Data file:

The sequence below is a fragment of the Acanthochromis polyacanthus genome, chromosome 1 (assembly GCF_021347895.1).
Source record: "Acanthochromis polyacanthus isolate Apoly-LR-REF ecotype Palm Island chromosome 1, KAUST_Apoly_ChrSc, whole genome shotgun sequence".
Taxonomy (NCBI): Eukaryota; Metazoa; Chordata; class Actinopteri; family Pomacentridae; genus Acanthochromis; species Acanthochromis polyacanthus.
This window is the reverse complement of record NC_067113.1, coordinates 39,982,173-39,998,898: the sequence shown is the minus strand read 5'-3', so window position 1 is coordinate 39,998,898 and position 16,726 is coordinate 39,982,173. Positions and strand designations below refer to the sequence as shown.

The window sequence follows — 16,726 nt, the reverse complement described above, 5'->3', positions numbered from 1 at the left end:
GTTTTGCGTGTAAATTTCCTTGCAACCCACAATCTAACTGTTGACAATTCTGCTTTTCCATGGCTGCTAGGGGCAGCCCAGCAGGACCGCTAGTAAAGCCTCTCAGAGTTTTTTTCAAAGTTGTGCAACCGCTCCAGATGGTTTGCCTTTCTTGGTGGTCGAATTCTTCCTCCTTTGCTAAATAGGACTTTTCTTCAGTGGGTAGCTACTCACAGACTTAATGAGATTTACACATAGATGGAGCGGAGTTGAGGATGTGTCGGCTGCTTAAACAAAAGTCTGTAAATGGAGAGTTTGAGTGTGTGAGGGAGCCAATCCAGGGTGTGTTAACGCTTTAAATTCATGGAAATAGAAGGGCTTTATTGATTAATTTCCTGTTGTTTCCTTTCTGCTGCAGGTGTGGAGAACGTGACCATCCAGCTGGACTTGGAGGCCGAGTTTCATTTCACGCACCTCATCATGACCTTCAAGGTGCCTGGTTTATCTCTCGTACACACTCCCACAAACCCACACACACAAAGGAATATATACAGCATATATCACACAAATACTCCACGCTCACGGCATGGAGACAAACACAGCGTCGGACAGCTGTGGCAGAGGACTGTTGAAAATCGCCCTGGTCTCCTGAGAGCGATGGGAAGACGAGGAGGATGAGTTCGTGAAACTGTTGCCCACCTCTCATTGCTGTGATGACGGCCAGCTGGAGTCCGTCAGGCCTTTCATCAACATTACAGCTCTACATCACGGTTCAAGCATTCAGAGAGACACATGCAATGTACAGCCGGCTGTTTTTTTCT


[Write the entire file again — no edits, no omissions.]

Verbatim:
The sequence below is a fragment of the Acanthochromis polyacanthus genome, chromosome 1 (assembly GCF_021347895.1).
Source record: "Acanthochromis polyacanthus isolate Apoly-LR-REF ecotype Palm Island chromosome 1, KAUST_Apoly_ChrSc, whole genome shotgun sequence".
Taxonomy (NCBI): Eukaryota; Metazoa; Chordata; class Actinopteri; family Pomacentridae; genus Acanthochromis; species Acanthochromis polyacanthus.
This window is the reverse complement of record NC_067113.1, coordinates 39,982,173-39,998,898: the sequence shown is the minus strand read 5'-3', so window position 1 is coordinate 39,998,898 and position 16,726 is coordinate 39,982,173. Positions and strand designations below refer to the sequence as shown.

The window sequence follows — 16,726 nt, the reverse complement described above, 5'->3', positions numbered from 1 at the left end:
GTTTTGCGTGTAAATTTCCTTGCAACCCACAATCTAACTGTTGACAATTCTGCTTTTCCATGGCTGCTAGGGGCAGCCCAGCAGGACCGCTAGTAAAGCCTCTCAGAGTTTTTTTCAAAGTTGTGCAACCGCTCCAGATGGTTTGCCTTTCTTGGTGGTCGAATTCTTCCTCCTTTGCTAAATAGGACTTTTCTTCAGTGGGTAGCTACTCACAGACTTAATGAGATTTACACATAGATGGAGCGGAGTTGAGGATGTGTCGGCTGCTTAAACAAAAGTCTGTAAATGGAGAGTTTGAGTGTGTGAGGGAGCCAATCCAGGGTGTGTTAACGCTTTAAATTCATGGAAATAGAAGGGCTTTATTGATTAATTTCCTGTTGTTTCCTTTCTGCTGCAGGTGTGGAGAACGTGACCATCCAGCTGGACTTGGAGGCCGAGTTTCATTTCACGCACCTCATCATGACCTTCAAGGTGCCTGGTTTATCTCTCGTACACACTCCCACAAACCCACACACACAAAGGAATATATACAGCATATATCACACAAATACTCCACGCTCACGGCATGGAGACAAACACAGCGTCGGACAGCTGTGGCAGAGGACTGTTGAAAATCGCCCTGGTCTCCTGAGAGCGATGGGAAGACGAGGAGGATGAGTTCGTGAAACTGTTGCCCACCTCTCATTGCTGTGATGACGGCCAGCTGGAGTCCGTCAGGCCTTTCATCAACATTACAGCTCTACATCACGGTTCAAGCATTCAGAGAGACACATGCAATGTACAGCCGGCTGTTTTTTTCT